Pretty far gone (not to mention mentally shaken) by this point, no one really wishes to move away from the plentiful beverages and sticky floor of the Centre stage, so we remain for the electonic DJ stylings of Four Tet (7). To be perfectly honest I only remember enjoying the club-like end to a superb first evening, which I can just about recall being very well mixed. This was more about a bit of drunken rambling and gushing over the nights entertainment though.........and with two days to go we had started off even better than anyone could have expected. Roll on Saturday!

Now playing: Tool - (-) Ions
via FoxyTunes

Tuesday, 27 May 2008

Pick a Bigger Weapon

Reasons to write about Cadence Weapon:

1) Playing Liverpool's SoundCity event tomorrow night at Alma de Cuba (supporting Santogold - take a goosy gander here) but a 23:00 - 02:00 schedule and I'm on earlies........what to do?

2) New album 'After Party Babies' was on my eagerly awaited list earlier this year but has been cruelly overlooked thus far due to an underwhelming first impression. Despite this, still more than good enough to review.

3) His song '30 Seconds' has long been an intended source of inspiration to write about ethical buying, multi-national company sourcing policy, and the inherent complications and hypocrisy thereof. Unfortunately that's about as coherent as I've achieved to date, so still waiting for a certain shade of green on this point.

4) ATP utterly overwhelmed me as a musical experience and I still haven't fully gathered my thoughts on all we took in. Then how to dissect it down into coherent band reviews.......argh, run for the safe hills of individual artist worship!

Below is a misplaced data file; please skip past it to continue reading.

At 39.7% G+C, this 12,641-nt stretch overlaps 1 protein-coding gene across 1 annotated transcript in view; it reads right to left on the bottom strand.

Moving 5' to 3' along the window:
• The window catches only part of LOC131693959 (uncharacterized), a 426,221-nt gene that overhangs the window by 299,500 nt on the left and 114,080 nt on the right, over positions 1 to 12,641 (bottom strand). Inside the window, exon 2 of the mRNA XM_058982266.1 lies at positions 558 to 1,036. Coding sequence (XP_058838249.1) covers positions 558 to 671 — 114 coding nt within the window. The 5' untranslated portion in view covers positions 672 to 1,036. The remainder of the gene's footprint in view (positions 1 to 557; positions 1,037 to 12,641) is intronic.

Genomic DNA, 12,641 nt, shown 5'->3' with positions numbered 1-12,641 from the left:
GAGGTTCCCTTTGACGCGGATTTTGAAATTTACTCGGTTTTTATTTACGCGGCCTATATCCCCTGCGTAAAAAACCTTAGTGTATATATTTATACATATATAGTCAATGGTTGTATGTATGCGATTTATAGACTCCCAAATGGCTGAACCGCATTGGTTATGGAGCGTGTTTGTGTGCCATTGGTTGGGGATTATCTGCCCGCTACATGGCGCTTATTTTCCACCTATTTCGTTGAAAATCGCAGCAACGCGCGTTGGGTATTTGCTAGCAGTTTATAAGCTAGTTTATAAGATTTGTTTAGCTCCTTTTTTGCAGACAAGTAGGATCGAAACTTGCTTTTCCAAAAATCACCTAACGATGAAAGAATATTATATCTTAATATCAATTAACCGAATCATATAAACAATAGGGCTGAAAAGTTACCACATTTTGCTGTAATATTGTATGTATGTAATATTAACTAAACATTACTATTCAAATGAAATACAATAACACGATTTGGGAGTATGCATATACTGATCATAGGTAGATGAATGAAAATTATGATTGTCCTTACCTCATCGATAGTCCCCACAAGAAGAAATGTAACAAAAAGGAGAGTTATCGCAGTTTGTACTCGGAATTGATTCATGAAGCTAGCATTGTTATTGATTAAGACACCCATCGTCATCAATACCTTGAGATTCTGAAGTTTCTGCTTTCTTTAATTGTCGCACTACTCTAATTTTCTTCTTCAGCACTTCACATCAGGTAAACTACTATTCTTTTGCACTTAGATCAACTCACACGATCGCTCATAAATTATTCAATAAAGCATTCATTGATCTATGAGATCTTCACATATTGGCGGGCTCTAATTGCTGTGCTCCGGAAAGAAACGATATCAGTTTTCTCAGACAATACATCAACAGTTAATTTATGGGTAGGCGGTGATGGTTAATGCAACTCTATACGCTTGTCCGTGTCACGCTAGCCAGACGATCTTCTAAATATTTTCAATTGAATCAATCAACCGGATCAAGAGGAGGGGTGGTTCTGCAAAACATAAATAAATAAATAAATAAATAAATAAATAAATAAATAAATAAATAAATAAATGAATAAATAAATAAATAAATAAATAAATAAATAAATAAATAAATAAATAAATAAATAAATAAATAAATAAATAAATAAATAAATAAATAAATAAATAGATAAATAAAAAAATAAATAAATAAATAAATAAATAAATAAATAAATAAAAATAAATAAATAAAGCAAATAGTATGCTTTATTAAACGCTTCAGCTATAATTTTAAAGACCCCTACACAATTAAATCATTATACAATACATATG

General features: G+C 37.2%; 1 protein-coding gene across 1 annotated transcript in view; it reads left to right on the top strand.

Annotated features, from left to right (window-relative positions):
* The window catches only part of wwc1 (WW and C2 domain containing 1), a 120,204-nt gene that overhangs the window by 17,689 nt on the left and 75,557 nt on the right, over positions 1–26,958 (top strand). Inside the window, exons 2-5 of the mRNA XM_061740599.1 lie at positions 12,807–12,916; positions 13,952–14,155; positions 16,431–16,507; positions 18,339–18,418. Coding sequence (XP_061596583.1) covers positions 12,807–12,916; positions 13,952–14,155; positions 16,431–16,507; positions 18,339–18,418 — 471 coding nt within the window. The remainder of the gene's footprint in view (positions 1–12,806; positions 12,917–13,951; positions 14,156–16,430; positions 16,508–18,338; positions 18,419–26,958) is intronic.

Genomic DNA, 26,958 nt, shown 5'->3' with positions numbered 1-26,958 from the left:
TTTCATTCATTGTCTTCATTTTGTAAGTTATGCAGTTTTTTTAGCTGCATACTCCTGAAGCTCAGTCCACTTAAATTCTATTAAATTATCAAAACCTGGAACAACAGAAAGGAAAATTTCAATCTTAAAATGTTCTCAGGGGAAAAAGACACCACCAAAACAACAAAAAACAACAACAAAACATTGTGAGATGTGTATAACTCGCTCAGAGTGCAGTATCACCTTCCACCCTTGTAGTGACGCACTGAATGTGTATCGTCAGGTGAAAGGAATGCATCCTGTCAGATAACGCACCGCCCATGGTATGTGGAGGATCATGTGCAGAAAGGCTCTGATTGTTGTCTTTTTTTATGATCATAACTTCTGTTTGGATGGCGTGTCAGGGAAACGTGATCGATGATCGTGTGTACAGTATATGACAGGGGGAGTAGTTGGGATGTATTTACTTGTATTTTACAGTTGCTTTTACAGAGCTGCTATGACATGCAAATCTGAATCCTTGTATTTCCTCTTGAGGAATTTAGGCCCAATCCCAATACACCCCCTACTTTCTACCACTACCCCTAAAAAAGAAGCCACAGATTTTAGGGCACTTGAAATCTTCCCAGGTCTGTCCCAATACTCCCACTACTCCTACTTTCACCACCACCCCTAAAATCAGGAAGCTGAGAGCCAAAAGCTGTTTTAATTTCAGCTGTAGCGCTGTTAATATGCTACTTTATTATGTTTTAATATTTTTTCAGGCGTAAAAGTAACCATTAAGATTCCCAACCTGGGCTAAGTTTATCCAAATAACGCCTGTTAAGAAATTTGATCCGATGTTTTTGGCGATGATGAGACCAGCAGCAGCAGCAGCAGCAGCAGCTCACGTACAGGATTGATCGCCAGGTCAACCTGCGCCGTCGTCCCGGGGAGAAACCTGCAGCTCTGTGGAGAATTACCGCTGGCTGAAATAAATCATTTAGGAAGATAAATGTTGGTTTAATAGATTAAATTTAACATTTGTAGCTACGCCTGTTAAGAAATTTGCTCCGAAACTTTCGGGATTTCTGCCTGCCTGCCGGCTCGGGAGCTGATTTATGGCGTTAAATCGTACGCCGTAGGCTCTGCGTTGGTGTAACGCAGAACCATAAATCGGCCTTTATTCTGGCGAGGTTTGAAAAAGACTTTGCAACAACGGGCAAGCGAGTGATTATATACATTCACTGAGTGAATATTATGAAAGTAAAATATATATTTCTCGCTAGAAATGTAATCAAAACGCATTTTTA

More than enough reason, I think you'll agree?

So this is a guy called Rollie Pemberton from Edmonton, aka Cadence Weapon. A freelancer, I think, for Pitchfork now releasing heavily electronicised hip hop at a rapid pace. Last year (or late '06 Stateside) saw his debut 'Breaking Kayfabe' race out the cage like a puppy who hasn't yet learned which leg goes in front of the other for successful walking.This was not to its detriment. The harsh electronic backings on songs like 'Sharks' and 'Vicarious' added a vibrancy to the staccato flow of the beats and rhymes. Granted, hip hop/rap is far from my area of expertise but I have dipped in regularly since being nudged that way by Method Man in the late '90's, so I at least know what I enjoy if little more. To wit, I like energy, passion/anger, and hopefully a sense of individuality. 'Breaking Kayfabe' had this in spades and is easily my favourite release in this genre in the last few years.

Cadence Weapon - Sharks